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A love of planning and the lure of travel set a tax career in motion.
As a fresh-faced intern at PwC’s tax office in Atlanta, Lindsay Johnson made a gut decision that ended up determining the course of her career. “I saw a lot of people in the national tax group taking business trips to places like Idaho. But in the international group they were going to Paris.”
Naturally, Johnson decided to focus on international tax, and in six years with PwC she rose to International Tax Manager at the Atlanta office. It’s a more complicated affair than domestic tax, requiring reports to destination localities, as well as to the IRS. And given the broad spectrum of projects Johnson encountered in public accounting for PwC, a great way to build a base of professional experience.
That experience has certainly paid off: today, Johnson is Tax Director at Koch Industries in Atlanta, one of the world’s fastest expanding private firms. In fact, Koch has set – and achieved – a goal of doubling in size every six years. In only four years with the company, Johnson has helped grow the tax group at a Koch subsidiary to thirty-five people from a base of almost zero.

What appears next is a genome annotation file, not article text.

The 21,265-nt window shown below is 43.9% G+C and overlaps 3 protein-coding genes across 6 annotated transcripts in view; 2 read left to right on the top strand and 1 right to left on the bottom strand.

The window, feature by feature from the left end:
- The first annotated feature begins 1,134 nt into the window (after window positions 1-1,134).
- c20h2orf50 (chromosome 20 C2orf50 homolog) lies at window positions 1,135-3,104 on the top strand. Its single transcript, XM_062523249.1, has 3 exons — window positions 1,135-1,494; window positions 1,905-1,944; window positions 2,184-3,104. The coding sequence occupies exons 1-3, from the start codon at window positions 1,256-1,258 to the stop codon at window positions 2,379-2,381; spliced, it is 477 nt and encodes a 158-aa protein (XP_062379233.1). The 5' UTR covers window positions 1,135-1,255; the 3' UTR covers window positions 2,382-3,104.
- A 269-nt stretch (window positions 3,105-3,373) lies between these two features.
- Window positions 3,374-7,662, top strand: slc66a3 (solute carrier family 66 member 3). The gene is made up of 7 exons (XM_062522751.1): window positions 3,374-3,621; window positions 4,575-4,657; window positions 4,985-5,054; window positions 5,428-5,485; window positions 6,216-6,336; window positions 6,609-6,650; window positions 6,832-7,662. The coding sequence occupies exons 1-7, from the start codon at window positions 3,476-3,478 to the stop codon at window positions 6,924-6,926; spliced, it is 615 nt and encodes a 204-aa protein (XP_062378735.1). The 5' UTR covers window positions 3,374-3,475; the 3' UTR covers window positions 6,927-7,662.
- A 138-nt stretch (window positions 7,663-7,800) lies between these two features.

That kind of ambition makes it especially important to keep abreast of developments in accounting, not to mention the always-changing tax code. “Working at Koch has been a continuous education, and a great way to build on my federal and state tax skills,” says Johnson. “And the fact that Koch is a private company means that decisions are made much more quickly than they would be at a publicly-traded firm.”
Johnson’s ultimate priority is to maintain the pace of growth. And that means having an in-depth knowledge of the company’s internal affairs, a skill she further developed as international tax director at an international fast food restaurant, which was expanding its international footprint at the time. Keeping track of a company’s operations across international borders requires special attention to constantly shifting tax laws. “Lawmakers really just expect you to catch on immediately” when they roll out new taxes, says Johnson. “You have to be quick on your feet.”
Starting out at PwC helped Johnson acquire the broad focus that today enables her to put together the complicated jigsaw of Koch subsidiaries. “Being at such a big company gave me a huge range of experiences, especially when it comes to the different array of professional cultures you encounter,” Johnson says. “And people coming into the firm today will definitely benefit from encountering PwC’s high professional expectations and work ethic.” Judging by Koch’s rapid rise, Johnson certainly has. She even made it to Paris.